Our Constitution and the Judiciary
The judiciary in our country has of late come under serious criticism and, in fact, condemnation from a small but vocal section of the radio talk-show community in respect, particularly, of two matters that have come before our courts. One concerned the processing of a criminal case in the Magistrate's court and the handling of a consequent application for judicial review of the said processing in the High Court; the Defendant concerned is reportedly a legal counsel of the nation's Prime Minister. The other matter involved the handling of interim applications, the conduct of the trial and the outcome in the High Court of two Petitions challenging the constitutionality and, therefore, the legality of the election of the nation's Prime Minister and his Minister of Education at the December 2009 General Elections; the Court of Appeal recently dismissed the Petitioners' appeal and embraced the High Court decision, which had dismissed both petitions.
The condemnation of the Judiciary is fuelled by a belief that the provisions of our Constitution, supplemented by our laws, make it impossible for justice to be properly dispensed in the courts in cases and matters in which the political directorate and close associates are involved. That is so, it is argued, because the judges, magistrates and other high-ranking officers who hand down decisions in our courts are not equipped by the Constitution with the machinery to act, without fear or favour, in the execution of their duties. Instead, whatever power and authority the Judiciary enjoys by virtue of certain provisions of the Constitution, such concessions of power and authority are made subject, by other provisions and stipulations, to the influence and, thus, the political manipulation of the political leadership, centralized in the person of the Prime Minister. In effect, Officers of the Court are invested with no independence of action in questions affecting the political directorate. Hence, it is concluded, that instead of being independent and impartial, the Judiciary constitutes no more than, in popular parlance, a puppet body dancing to the tune of politicians.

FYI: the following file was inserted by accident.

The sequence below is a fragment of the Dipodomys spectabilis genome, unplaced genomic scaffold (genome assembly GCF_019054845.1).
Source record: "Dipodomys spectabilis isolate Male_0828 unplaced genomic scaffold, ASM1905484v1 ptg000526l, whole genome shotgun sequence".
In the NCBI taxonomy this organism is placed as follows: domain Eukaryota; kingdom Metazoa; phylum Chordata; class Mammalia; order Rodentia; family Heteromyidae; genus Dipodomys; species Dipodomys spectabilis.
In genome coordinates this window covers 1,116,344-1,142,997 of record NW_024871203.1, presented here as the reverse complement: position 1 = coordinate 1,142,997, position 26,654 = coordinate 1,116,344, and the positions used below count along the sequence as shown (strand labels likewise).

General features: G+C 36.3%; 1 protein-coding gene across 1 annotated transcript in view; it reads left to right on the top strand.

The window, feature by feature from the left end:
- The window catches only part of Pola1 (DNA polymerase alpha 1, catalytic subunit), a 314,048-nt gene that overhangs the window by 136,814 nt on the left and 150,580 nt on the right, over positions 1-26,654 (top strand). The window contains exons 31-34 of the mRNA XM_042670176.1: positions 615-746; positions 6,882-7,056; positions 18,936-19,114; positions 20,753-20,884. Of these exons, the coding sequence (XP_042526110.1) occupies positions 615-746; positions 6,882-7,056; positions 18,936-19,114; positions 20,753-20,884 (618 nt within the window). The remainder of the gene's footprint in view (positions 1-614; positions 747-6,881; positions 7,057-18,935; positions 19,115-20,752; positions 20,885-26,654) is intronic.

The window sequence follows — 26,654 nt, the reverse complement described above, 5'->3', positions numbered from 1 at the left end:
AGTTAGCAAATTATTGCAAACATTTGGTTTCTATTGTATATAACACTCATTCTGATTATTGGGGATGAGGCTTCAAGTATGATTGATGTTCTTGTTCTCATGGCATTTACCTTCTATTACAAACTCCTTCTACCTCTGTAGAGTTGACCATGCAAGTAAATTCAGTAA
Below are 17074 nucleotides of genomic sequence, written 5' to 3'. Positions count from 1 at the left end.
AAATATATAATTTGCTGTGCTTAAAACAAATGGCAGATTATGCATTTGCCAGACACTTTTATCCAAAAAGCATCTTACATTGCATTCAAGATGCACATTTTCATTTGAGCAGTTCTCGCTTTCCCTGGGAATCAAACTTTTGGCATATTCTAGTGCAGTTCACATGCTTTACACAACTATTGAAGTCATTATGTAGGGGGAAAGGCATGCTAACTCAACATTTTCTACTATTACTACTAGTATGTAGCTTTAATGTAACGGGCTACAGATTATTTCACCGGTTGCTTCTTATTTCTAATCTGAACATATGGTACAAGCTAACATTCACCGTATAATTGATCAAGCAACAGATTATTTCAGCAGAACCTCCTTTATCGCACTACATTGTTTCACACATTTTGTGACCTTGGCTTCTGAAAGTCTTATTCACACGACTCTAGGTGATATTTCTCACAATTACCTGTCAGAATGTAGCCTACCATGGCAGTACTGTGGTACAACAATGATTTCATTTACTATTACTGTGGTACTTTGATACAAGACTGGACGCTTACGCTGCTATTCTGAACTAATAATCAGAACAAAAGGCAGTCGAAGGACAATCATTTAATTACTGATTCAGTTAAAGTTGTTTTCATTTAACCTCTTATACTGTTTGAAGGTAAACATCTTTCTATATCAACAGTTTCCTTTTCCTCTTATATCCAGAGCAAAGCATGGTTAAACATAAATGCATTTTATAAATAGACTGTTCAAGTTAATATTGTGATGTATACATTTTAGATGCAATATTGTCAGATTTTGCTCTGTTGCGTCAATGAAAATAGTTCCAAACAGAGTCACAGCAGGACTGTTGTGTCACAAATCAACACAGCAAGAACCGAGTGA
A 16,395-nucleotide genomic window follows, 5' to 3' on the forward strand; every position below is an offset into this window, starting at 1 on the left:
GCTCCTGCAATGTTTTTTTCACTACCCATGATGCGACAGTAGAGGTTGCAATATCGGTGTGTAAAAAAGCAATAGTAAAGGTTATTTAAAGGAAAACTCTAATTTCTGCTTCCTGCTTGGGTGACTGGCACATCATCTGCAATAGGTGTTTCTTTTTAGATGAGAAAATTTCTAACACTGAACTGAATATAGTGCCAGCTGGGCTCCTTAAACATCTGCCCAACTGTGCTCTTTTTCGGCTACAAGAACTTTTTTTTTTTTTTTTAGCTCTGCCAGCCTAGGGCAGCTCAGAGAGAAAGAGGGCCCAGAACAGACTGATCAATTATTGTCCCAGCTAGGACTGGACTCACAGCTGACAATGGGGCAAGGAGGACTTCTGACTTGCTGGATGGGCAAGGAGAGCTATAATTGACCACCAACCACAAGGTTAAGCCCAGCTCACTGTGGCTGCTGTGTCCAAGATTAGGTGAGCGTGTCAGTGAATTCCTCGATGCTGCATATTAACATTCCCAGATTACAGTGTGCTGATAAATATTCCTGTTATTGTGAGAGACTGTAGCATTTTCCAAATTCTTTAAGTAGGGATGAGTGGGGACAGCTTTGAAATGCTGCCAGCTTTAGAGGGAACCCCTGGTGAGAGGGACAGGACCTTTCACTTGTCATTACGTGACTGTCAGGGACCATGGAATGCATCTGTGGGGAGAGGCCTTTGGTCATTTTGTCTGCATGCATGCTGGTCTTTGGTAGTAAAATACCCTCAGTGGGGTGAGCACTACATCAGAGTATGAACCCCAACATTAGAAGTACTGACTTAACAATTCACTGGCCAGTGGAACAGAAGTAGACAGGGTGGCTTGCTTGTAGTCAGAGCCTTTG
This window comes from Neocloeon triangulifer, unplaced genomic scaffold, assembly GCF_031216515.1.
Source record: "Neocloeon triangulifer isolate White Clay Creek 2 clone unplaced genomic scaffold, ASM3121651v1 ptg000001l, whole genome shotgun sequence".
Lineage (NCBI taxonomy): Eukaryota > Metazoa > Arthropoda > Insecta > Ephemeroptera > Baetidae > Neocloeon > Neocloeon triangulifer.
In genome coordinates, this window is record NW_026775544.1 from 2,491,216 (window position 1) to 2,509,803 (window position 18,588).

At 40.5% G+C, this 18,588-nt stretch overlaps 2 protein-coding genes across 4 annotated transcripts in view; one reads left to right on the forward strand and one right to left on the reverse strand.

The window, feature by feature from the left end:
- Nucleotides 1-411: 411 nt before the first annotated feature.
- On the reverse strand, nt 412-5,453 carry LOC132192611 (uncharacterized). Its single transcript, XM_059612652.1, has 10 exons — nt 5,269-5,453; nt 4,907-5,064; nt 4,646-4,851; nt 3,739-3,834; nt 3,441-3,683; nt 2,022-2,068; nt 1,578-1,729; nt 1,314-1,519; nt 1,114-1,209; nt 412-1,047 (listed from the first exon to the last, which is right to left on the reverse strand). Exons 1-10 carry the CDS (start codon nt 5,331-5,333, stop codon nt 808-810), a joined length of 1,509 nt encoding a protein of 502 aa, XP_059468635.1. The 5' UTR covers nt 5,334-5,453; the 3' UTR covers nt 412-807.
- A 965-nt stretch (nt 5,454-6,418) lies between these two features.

In investigating that line of argument, it is necessary to make a distinction between the Judiciary as an institution, on one-hand, and, on the other, magistrates, Judges and other personnel who hold offices within the Judiciary. In the language of the law, the Judiciary is neither a single Judge nor all Judges and Magistrates severally, that is to say, one by one, nor even, all of them put together. While Judges, Masters, Registrars and Magistrates are undoubtedly the bedrock of the Judiciary, the Judiciary is more than simply a collection of these persons. It is, instead, an institution of State charged with responsibility for the dispensation of justice in relation to disputes arising between citizen and citizen as well as between individuals and the State. Simply put, it comprises the system of courts, and the judges, magistrates and other high-ranking personnel who hand down decisions in cases tried in these courts. Most importantly, it is founded on rules of court, that is to say, procedures to be followed in the courts and, in addition, guidelines as to the conduct of Officers of the Court in line of duty.